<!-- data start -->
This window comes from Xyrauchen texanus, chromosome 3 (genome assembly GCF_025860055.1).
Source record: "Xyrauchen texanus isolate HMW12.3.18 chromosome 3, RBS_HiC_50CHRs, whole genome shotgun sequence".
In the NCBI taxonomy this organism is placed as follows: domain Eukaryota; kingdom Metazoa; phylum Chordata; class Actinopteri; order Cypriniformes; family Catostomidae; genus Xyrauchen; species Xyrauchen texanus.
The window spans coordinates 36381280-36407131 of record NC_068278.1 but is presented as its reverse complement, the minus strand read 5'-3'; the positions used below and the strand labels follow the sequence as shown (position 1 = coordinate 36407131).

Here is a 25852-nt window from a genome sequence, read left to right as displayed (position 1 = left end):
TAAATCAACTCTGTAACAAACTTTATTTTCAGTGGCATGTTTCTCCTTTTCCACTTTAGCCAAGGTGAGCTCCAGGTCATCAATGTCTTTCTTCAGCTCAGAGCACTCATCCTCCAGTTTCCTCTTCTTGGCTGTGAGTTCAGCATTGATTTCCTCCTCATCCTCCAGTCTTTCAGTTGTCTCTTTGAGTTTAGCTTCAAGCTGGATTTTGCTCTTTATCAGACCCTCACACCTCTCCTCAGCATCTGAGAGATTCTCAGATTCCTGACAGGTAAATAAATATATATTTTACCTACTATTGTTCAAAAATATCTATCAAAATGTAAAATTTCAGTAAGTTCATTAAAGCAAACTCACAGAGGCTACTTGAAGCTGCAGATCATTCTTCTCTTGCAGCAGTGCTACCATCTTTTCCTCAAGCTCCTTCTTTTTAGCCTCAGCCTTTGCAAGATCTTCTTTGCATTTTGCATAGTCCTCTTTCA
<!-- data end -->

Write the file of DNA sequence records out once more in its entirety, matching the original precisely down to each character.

This window comes from Xyrauchen texanus, chromosome 3 (genome assembly GCF_025860055.1).
Source record: "Xyrauchen texanus isolate HMW12.3.18 chromosome 3, RBS_HiC_50CHRs, whole genome shotgun sequence".
In the NCBI taxonomy this organism is placed as follows: domain Eukaryota; kingdom Metazoa; phylum Chordata; class Actinopteri; order Cypriniformes; family Catostomidae; genus Xyrauchen; species Xyrauchen texanus.
The window spans coordinates 36381280-36407131 of record NC_068278.1 but is presented as its reverse complement, the minus strand read 5'-3'; the positions used below and the strand labels follow the sequence as shown (position 1 = coordinate 36407131).

Here is a 25852-nt window from a genome sequence, read left to right as displayed (position 1 = left end):
TAAATCAACTCTGTAACAAACTTTATTTTCAGTGGCATGTTTCTCCTTTTCCACTTTAGCCAAGGTGAGCTCCAGGTCATCAATGTCTTTCTTCAGCTCAGAGCACTCATCCTCCAGTTTCCTCTTCTTGGCTGTGAGTTCAGCATTGATTTCCTCCTCATCCTCCAGTCTTTCAGTTGTCTCTTTGAGTTTAGCTTCAAGCTGGATTTTGCTCTTTATCAGACCCTCACACCTCTCCTCAGCATCTGAGAGATTCTCAGATTCCTGACAGGTAAATAAATATATATTTTACCTACTATTGTTCAAAAATATCTATCAAAATGTAAAATTTCAGTAAGTTCATTAAAGCAAACTCACAGAGGCTACTTGAAGCTGCAGATCATTCTTCTCTTGCAGCAGTGCTACCATCTTTTCCTCAAGCTCCTTCTTTTTAGCCTCAGCCTTTGCAAGATCTTCTTTGCATTTTGCATAGTCCTCTTTCA